Collins Lab Biocontainment Publication: A Perfect Read for any iGEM Student
By Stephen Casper
Right now in biology, environmental remediation, gene drives, antibiotics, and pest-resistance are all the rage. And they should be—synthetic biology is a powerful tool for engineering the world around us in positive ways. The next century or two might come to be known as the time in human history when we strategically altered the biology of our agriculture and ecosystems to help ourselves and life on Earth. But we shouldn’t get ahead of ourselves. The next chapter in biology could also become the time when we brought about tragic unintended consequences as our microbes escaped or leaked their genes. Mistakes may not be apocalyptic, but given the very harmful impacts of invasive species and biodiversity loss on the world that we can plainly see, we should probably be more afraid of understating environmental risks than overstating them. Furthermore, a single mistake could set the field of ecoengineering back by years. Recall that in 1999, when a single person was killed in an irresponsible gene therapy trial, popular outrage stalled gene therapy research and left a stain on the field that research still suffers from to this day. Certainly, more lives have been lost from the impeded development of gene therapies than the one from 1999, but the public perception of science isn’t shaped by counterfactuals. A single environmental blunder could lead to an avalanche of bad press, slashed funding, and hostile policy that could turn back the clock on progress. We can’t afford to mess up.
Enter MIT researcher, Jim Collins: one of the big names in synthetic biology whose lab has been working on solutions to make systems robust to bio-escape. In June 2018, the Collins lab published in Nature a paper titled Next-generation biocontainment systems for engineered organisms which gives an overview of current research in biocontainment. It’s cutting edge, from a leading lab, and discusses essential, accessible techniques for biosafety: an amazing read for any iGEM student looking for a project or just curious about learning more.
The paper first dives into criteria for effective biocontainment systems, and the name of the game is to make the proportion of cells (or their genes) that escape from where we want them ridiculously small—many orders of magnitude less than the number-1 we deploy. We need systems that are robust, stable, and redundant. Some effective strategies have already been demonstrated. For example, preventing survival or reproduction absent a specific inducer via auxotrophy is widely used—especially with engineered plants. And when it comes to microbes, a common technique is toxin-antitoxin pairing between plasmids so that both versions need to be in a cell for it to survive. This makes horizontal gene transfer much less likely to cause the escape of engineered genes. Recent years have also seen the development of dynamic approaches to biocontainment with genetic circuits that make cells viable only given the presence or absence of certain chemical (or physical) combinations of inputs.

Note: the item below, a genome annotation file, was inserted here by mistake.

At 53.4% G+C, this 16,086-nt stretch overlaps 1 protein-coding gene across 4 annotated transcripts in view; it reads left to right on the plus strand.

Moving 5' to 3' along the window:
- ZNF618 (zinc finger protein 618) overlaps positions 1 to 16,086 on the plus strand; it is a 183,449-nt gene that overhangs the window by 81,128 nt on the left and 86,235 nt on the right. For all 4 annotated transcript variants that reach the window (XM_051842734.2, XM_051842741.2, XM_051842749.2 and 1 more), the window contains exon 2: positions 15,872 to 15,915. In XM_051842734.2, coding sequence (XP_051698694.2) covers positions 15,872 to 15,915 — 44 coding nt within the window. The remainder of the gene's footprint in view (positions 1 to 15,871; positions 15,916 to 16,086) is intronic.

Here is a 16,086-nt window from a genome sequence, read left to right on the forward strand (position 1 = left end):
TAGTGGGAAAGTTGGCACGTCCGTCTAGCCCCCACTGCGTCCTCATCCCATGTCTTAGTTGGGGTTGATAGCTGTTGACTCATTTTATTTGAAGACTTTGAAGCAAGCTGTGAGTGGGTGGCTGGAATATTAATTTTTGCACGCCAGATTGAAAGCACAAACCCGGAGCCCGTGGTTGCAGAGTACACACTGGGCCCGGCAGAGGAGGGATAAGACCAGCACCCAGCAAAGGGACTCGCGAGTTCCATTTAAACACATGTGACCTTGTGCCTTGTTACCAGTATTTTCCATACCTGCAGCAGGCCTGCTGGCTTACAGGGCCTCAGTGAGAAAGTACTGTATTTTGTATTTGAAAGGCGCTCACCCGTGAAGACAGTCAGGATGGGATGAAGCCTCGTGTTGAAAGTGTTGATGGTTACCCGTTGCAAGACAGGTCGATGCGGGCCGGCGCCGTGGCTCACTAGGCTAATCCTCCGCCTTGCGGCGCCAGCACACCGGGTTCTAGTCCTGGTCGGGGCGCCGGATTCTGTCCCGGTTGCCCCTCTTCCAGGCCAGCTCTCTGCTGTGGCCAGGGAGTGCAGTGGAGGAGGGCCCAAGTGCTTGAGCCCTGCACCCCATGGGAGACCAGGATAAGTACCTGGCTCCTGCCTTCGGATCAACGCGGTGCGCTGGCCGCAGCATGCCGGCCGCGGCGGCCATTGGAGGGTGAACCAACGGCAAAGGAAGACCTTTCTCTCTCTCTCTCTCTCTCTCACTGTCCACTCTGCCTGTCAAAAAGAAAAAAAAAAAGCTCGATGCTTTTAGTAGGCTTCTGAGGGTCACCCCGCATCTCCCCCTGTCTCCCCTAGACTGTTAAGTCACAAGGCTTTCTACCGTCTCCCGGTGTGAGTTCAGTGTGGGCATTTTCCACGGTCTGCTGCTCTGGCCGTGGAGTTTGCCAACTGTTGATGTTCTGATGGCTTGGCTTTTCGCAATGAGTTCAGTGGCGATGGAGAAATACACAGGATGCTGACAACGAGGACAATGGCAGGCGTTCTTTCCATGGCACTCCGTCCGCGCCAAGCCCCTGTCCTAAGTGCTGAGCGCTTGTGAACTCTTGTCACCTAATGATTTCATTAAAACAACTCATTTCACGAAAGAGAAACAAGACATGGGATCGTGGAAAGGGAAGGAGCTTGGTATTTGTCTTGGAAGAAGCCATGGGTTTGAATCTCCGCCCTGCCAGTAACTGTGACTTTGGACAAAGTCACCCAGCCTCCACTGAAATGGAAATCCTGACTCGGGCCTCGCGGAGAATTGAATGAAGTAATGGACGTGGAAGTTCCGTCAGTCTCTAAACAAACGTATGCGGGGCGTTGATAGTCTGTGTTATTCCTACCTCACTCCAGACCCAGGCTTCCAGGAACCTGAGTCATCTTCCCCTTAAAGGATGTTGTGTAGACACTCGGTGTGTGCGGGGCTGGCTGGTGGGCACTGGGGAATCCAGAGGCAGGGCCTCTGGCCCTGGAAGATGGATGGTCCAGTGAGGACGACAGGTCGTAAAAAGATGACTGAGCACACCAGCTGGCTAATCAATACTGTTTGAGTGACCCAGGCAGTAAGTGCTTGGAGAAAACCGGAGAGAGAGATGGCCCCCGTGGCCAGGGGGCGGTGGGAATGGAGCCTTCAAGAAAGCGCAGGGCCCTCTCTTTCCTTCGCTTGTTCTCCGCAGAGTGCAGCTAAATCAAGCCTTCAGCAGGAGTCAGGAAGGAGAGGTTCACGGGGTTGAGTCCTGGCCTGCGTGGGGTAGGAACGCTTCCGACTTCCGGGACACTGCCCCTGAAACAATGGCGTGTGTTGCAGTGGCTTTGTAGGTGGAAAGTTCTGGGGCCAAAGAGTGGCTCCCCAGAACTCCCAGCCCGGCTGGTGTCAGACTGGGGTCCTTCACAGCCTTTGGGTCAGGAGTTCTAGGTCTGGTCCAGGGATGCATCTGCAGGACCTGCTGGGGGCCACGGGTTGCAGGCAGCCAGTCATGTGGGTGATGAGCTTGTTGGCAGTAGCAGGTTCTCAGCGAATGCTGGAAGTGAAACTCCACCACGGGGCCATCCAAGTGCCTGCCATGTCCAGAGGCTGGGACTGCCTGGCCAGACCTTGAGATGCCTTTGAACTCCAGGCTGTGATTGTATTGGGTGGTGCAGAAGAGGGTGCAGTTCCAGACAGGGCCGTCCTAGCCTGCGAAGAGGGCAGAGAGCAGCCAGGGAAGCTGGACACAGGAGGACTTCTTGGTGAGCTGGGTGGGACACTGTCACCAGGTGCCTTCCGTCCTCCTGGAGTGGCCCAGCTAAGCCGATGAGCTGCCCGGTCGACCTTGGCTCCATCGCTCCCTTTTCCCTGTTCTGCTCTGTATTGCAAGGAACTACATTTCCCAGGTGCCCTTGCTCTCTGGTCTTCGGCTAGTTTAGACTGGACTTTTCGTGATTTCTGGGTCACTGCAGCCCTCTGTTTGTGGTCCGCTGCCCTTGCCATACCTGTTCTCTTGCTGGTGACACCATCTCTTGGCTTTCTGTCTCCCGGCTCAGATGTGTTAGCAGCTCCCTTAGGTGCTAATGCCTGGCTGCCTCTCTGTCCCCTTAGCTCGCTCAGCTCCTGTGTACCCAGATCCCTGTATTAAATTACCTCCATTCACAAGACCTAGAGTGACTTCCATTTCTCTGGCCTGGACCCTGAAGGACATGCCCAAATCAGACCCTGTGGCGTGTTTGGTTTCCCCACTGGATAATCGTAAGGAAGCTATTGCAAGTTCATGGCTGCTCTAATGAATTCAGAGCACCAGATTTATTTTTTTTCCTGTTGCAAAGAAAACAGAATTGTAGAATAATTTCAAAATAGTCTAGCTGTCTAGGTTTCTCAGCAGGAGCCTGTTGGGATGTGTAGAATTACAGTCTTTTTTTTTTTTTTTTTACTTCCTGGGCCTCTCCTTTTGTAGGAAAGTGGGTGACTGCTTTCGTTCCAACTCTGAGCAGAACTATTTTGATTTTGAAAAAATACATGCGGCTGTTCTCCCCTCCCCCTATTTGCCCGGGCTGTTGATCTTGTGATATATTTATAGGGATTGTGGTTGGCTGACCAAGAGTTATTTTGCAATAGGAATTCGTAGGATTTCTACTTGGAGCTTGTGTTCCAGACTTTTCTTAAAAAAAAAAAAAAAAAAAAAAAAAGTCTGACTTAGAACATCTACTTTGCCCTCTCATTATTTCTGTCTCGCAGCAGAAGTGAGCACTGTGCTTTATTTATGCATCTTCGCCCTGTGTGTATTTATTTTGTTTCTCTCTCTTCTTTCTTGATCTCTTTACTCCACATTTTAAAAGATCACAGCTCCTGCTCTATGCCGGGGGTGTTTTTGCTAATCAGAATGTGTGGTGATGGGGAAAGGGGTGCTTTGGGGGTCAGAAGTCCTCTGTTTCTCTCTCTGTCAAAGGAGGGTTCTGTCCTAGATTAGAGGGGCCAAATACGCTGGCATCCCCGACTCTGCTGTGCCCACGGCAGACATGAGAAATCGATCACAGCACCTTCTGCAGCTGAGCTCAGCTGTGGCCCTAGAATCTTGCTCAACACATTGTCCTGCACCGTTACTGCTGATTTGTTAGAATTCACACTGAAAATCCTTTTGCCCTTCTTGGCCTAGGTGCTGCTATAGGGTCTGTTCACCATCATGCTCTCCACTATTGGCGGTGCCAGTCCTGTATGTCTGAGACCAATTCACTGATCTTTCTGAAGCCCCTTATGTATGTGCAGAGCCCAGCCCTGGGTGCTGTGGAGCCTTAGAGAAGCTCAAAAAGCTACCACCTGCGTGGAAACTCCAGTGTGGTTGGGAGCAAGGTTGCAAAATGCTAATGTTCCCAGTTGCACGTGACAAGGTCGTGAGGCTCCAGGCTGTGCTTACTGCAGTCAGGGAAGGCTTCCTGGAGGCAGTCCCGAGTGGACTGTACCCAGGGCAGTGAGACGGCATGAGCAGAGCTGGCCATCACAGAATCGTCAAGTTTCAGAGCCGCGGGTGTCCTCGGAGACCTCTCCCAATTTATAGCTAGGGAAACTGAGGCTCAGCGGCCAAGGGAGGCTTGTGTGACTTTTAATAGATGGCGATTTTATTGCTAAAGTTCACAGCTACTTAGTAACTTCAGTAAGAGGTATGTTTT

The publication also outlines a set of future directions for biocontainment. Cas-9 proteins, most commonly used for creating targeted breaks in DNA for gene editing, are rapidly being used for a diverse set of purposes including the precise cutting of genes that develop certain hazardous mutations to revert cells away from dangerous genotypes. Another strategy for reducing mutation could be through modifying polymerases and DNA repair machinery to reduce the unwanted evolution of engineered cells. When it comes to the challenge of keeping cells from escaping the group, a promising approach is to make them dependent on a secreted molecule that is only present in sufficient concentrations in a quorum.
Beyond the immediate future, the publication discusses two of my favorite prospects for biocontainment. First, cells that use orthogonal mechanisms for life (such as XNA, o-promoters, o-polymerases, o-ribosomes, different genetic codes, or even molecules with reversed chirality) would give us cells whose genes couldn’t interact horizontally with natural life because of fundamentally incompatible hardware. These offer a particularly powerful mechanism for preventing horizontal escape of engineered genes. But secondly, who even needs cells? If our goal is to get a biochemical job done, we might be able to do so with simplified vesicles protocells, or just solutions of biomolecules.
All in all, this Collins publication is a good introduction to pressing challenges and cutting-edge innovations in biocontainment. There might be inspiration for a dozen or more iGEM project ideas inside. Not only is experimenting with the elements of an effective biocontainment system well-within an iGEM team’s capabilities, but it’s an important intersectional area where prototyping matter a great deal. A team can make a great project and impact by demonstrating one or more of these strategies (remember—redundancy is everything) in bacteria or yeast.
Camacho DM, Collins KM, Powers RK, Costello JC and Collins JJ. Next-generation machine learning for biological networks. Cell 173: 1581-1592 (2018)